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Finals Preview: Warriors claw back for rematch with Cavs

Golden State just 10th team in NBA to recover from 3-1 deficit

POSTED: May 31, 2016 12:52 AM ET
UPDATED: May 31, 2016 9:36 AM ET

By Sekou Smith

BY Sekou Smith

NBA.com

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Inside The NBA: Finals Preview

Charles, Kenny and Shaq preview the Warriors-Cavaliers Finals rematch.

The Finals rematch so many wanted to see is finally here, but only after the champion Golden State Warriors scratched and clawed their way out of a 3-1 hole against the Oklahoma City Thunder in the Western Conference finals.

The Cleveland Cavaliers needed only 14 games to punch their ticket back to The Finals, sweeping their first two series in the Eastern Conference playoffs and then finishing off an overmatched Toronto Raptors team in six games in the Eastern Conference finals. LeBron James, playing in his his sixth straight Finals, will do so with a fully heathy crew this time around, as both Kyrie Irving and Kevin Love come in healthy and in a groove this time around.

Game Time: Cavaliers Return to Finals

Vince, Rick and Brent look ahead to the LeBron James and the Cleveland Cavaliers' return to the NBA Finals.

The mighty Warriors, the record 73-9 regular season shadowing their every move, battled injuries to two-time KIA MVP Stephen Curry early in the postseason. He missed 15 days with a right knee sprain, forcing Klay Thompson and Draymond Green to step up in his absence. And even when their playoff run looked just about over against the Thunder, the Warriors' confidence never wavered.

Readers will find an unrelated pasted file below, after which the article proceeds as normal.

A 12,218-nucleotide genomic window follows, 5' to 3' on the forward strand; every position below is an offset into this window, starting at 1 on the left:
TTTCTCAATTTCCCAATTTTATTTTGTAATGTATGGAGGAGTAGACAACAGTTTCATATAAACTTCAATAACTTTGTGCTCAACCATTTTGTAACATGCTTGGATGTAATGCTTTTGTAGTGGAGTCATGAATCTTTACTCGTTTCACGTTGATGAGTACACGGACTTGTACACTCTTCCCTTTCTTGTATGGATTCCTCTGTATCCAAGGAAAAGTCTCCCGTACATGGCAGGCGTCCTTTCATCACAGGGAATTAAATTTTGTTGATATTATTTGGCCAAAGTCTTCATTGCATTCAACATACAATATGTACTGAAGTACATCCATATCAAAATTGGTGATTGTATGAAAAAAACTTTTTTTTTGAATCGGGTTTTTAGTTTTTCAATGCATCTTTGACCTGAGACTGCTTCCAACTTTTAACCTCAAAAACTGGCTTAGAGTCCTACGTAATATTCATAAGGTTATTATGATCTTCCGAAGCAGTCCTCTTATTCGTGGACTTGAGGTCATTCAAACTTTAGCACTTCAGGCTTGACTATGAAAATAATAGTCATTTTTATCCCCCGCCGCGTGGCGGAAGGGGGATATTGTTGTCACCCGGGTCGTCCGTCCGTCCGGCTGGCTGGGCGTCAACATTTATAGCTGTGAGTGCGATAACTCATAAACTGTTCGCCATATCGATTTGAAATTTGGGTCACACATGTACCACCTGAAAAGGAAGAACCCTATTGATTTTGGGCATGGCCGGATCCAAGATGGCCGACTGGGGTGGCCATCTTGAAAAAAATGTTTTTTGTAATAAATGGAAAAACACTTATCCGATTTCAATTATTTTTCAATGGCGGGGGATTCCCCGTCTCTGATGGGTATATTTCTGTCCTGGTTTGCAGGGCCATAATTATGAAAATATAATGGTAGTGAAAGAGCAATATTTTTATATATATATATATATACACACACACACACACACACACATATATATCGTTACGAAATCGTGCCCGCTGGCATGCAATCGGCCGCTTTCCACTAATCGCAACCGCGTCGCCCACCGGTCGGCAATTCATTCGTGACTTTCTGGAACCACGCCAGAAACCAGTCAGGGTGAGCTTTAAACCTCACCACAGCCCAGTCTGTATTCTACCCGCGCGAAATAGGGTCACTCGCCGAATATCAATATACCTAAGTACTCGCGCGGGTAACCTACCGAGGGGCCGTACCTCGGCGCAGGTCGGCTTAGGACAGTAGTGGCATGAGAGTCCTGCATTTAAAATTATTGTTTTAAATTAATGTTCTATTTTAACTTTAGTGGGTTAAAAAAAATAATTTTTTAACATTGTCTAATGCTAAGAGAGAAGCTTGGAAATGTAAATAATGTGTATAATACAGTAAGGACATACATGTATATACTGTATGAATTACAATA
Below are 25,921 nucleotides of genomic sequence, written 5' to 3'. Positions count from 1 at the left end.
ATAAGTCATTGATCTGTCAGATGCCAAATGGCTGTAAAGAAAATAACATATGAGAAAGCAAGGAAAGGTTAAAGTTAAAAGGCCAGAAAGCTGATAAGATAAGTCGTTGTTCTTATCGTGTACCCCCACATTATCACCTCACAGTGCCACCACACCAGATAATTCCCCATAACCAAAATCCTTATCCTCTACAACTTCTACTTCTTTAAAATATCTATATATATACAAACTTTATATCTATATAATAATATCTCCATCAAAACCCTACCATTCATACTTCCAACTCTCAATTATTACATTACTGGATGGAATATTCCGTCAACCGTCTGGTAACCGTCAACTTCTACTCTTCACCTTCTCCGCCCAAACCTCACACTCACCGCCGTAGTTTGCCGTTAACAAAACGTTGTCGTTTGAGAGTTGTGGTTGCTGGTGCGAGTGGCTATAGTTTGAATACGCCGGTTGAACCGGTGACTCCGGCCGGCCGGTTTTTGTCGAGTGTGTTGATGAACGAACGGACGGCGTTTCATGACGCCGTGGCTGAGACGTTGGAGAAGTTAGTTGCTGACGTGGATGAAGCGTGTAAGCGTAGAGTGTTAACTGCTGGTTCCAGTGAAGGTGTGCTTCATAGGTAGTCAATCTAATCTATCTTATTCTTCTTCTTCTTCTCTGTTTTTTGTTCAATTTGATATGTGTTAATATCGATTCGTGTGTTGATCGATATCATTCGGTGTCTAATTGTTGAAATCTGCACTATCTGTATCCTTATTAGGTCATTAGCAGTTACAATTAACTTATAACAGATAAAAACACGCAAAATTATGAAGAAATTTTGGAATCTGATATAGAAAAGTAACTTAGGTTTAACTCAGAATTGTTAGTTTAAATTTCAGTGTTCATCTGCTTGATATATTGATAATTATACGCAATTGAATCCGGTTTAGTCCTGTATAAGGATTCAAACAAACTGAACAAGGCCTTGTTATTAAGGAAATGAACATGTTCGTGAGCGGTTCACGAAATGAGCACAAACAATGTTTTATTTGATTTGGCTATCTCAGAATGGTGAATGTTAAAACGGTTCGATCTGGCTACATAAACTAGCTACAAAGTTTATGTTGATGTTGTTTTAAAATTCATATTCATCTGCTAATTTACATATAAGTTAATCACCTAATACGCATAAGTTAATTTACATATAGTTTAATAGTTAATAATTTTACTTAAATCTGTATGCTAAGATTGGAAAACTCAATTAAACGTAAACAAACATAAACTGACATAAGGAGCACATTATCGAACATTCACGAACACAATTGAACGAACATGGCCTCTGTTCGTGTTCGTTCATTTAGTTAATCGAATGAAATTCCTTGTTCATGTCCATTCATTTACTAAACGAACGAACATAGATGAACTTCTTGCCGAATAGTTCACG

They became just the 10th team in NBA history to recover from a 3-1 deficit to win a series, once again silencing the critics who called their championship run a year ago "lucky." And they did it with the "Splash Brothers" coming alive when needed, securing that rematch everyone started dreaming about as the confetti flowed at the end of Game 6 of the 2015 Finals.

The Warriors will win if ...

The Warriors are the best team in basketball when they are moving the ball religiously and knocking down 3-pointers like no other team can. It's a simple formula that Warriors coach Steve Kerr refuses to deviate from, which is exactly how they recovered from the injury adversity to Curry and battled their way through the conference finals against OKC.

If the Cavaliers are crazy enough to engage the Warriors in a 3-point shooting contest, the Warriors' confidence in what they do (and their discipline to stick with that plan even when it seems to not be working) will rule the day. Curry and Thompson comprise the best shooting backcourt in league history, and inviting them to a duel is foolish. The Warriors made an NBA-record (for 7 games) 90 3-pointers in the conference finals. In short: don't test them.

Any concerns about fatigue from the magical ride the Warriors have been on since last season should be calmed by the fact that Kerr will go as deep into his roster as needed to preserve his stars. Golden State's bench has been huge throughout this postseason and that depth could prove to be the difference in this series.

The Cavaliers will win if ...

This is not the same Cleveland that arrived in the The 2015 Finals with a green Irving (who was lost after Game 1 to a knee injury), without Love (whose playoff run ended in the first round with a shoulder injury) and that basically needed James to drag them to the championship stage. With coach Tyronn Lue browbeating this crew to get in better shape, run more and both trust each other and the system more, these Cavaliers have a clear understanding of who they are.